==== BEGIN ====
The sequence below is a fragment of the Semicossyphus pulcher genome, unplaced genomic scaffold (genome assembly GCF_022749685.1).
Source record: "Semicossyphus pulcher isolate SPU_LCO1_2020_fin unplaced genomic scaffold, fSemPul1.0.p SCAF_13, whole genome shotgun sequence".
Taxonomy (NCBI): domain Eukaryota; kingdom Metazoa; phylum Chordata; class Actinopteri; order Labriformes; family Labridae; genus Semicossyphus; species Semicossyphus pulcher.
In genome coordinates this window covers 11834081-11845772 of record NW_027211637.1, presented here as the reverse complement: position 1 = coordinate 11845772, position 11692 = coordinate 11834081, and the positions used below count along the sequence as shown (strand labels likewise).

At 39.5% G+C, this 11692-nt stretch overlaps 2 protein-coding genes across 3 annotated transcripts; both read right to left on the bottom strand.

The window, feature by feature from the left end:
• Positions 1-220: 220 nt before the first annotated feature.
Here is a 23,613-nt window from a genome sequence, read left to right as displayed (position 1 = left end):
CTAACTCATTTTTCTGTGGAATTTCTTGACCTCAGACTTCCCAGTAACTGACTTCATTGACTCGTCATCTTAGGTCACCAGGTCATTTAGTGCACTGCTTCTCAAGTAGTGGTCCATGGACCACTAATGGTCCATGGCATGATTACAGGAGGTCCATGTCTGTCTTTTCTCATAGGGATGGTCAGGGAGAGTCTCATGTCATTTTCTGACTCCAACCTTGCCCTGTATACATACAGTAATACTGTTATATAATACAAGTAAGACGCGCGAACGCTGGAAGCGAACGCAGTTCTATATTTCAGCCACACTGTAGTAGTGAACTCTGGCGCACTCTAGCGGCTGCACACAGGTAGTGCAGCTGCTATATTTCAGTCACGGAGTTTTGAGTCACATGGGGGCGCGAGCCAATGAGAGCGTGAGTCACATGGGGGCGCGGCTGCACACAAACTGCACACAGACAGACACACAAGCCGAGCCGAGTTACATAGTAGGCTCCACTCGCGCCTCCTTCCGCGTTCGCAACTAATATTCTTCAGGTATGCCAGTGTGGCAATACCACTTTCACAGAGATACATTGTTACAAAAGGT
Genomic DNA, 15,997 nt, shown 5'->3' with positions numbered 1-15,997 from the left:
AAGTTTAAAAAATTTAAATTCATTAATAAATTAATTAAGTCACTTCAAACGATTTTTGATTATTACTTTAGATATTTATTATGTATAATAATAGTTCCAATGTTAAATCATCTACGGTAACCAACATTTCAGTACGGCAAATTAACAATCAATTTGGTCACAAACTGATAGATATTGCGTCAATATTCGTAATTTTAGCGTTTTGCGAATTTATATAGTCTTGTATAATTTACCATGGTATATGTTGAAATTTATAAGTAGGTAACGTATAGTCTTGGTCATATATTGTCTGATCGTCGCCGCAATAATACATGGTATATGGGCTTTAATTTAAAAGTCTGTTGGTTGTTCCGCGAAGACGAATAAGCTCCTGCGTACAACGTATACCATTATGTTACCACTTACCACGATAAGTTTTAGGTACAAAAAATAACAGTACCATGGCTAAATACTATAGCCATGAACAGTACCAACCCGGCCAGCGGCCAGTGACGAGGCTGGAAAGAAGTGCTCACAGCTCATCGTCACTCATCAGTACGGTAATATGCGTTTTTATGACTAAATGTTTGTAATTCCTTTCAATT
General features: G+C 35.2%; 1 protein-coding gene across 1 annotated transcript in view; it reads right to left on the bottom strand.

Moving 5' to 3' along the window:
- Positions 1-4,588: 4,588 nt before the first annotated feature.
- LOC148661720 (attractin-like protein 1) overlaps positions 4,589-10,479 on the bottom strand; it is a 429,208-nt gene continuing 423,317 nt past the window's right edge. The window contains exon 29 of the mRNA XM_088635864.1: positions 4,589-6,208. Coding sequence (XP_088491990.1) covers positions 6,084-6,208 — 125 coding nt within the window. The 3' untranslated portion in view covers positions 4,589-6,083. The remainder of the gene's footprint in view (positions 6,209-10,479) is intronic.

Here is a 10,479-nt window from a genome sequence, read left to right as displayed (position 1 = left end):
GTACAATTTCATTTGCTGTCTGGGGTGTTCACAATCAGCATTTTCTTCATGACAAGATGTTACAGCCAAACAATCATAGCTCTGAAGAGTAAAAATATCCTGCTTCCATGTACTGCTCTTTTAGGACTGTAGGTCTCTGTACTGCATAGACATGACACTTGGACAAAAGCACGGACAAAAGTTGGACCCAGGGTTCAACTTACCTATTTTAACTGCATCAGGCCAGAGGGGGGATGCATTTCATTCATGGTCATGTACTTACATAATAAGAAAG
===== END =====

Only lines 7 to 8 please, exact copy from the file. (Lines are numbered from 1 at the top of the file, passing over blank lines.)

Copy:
• Positions 1-220: 220 nt before the first annotated feature.
Here is a 23,613-nt window from a genome sequence, read left to right as displayed (position 1 = left end):